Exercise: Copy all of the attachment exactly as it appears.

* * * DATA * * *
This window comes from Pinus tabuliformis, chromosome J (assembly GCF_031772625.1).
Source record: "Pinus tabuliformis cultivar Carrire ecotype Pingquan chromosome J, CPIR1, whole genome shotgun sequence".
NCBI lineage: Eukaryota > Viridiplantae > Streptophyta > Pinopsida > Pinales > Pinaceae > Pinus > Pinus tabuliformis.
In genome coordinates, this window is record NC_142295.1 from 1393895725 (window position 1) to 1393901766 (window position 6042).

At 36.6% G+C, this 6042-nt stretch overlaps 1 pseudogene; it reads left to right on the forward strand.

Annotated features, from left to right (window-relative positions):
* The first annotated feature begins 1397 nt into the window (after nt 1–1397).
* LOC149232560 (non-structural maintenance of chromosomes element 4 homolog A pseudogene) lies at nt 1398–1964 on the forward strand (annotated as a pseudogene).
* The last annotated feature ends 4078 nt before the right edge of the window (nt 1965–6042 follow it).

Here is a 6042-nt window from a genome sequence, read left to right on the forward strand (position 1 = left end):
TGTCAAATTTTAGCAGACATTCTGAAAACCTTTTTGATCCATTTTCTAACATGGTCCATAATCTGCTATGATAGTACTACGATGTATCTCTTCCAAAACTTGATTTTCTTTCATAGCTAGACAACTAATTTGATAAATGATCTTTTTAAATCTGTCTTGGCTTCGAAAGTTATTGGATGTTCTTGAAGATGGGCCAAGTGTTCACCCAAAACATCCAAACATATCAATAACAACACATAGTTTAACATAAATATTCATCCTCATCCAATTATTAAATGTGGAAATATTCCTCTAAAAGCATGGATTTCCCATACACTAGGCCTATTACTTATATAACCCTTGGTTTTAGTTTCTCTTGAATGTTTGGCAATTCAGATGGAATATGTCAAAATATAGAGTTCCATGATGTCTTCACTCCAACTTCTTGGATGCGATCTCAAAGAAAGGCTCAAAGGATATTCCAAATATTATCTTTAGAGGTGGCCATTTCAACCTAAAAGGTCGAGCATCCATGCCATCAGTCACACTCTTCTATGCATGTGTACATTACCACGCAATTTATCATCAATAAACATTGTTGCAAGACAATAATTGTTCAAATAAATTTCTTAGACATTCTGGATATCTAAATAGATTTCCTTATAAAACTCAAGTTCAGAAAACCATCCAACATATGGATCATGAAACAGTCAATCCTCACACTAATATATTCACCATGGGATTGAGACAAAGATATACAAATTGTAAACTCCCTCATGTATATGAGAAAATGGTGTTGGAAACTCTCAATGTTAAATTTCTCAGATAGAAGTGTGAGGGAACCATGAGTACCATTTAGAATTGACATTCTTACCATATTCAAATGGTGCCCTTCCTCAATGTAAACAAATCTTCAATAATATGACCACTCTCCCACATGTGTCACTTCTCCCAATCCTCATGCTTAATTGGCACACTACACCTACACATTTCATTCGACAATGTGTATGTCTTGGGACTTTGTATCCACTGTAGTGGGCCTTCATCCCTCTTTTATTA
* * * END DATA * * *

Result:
This window comes from Pinus tabuliformis, chromosome J (assembly GCF_031772625.1).
Source record: "Pinus tabuliformis cultivar Carrire ecotype Pingquan chromosome J, CPIR1, whole genome shotgun sequence".
NCBI lineage: Eukaryota > Viridiplantae > Streptophyta > Pinopsida > Pinales > Pinaceae > Pinus > Pinus tabuliformis.
In genome coordinates, this window is record NC_142295.1 from 1393895725 (window position 1) to 1393901766 (window position 6042).

At 36.6% G+C, this 6042-nt stretch overlaps 1 pseudogene; it reads left to right on the forward strand.

Annotated features, from left to right (window-relative positions):
* The first annotated feature begins 1397 nt into the window (after nt 1–1397).
* LOC149232560 (non-structural maintenance of chromosomes element 4 homolog A pseudogene) lies at nt 1398–1964 on the forward strand (annotated as a pseudogene).
* The last annotated feature ends 4078 nt before the right edge of the window (nt 1965–6042 follow it).

Here is a 6042-nt window from a genome sequence, read left to right on the forward strand (position 1 = left end):
TGTCAAATTTTAGCAGACATTCTGAAAACCTTTTTGATCCATTTTCTAACATGGTCCATAATCTGCTATGATAGTACTACGATGTATCTCTTCCAAAACTTGATTTTCTTTCATAGCTAGACAACTAATTTGATAAATGATCTTTTTAAATCTGTCTTGGCTTCGAAAGTTATTGGATGTTCTTGAAGATGGGCCAAGTGTTCACCCAAAACATCCAAACATATCAATAACAACACATAGTTTAACATAAATATTCATCCTCATCCAATTATTAAATGTGGAAATATTCCTCTAAAAGCATGGATTTCCCATACACTAGGCCTATTACTTATATAACCCTTGGTTTTAGTTTCTCTTGAATGTTTGGCAATTCAGATGGAATATGTCAAAATATAGAGTTCCATGATGTCTTCACTCCAACTTCTTGGATGCGATCTCAAAGAAAGGCTCAAAGGATATTCCAAATATTATCTTTAGAGGTGGCCATTTCAACCTAAAAGGTCGAGCATCCATGCCATCAGTCACACTCTTCTATGCATGTGTACATTACCACGCAATTTATCATCAATAAACATTGTTGCAAGACAATAATTGTTCAAATAAATTTCTTAGACATTCTGGATATCTAAATAGATTTCCTTATAAAACTCAAGTTCAGAAAACCATCCAACATATGGATCATGAAACAGTCAATCCTCACACTAATATATTCACCATGGGATTGAGACAAAGATATACAAATTGTAAACTCCCTCATGTATATGAGAAAATGGTGTTGGAAACTCTCAATGTTAAATTTCTCAGATAGAAGTGTGAGGGAACCATGAGTACCATTTAGAATTGACATTCTTACCATATTCAAATGGTGCCCTTCCTCAATGTAAACAAATCTTCAATAATATGACCACTCTCCCACATGTGTCACTTCTCCCAATCCTCATGCTTAATTGGCACACTACACCTACACATTTCATTCGACAATGTGTATGTCTTGGGACTTTGTATCCACTGTAGTGGGCCTTCATCCCTCTTTTATTA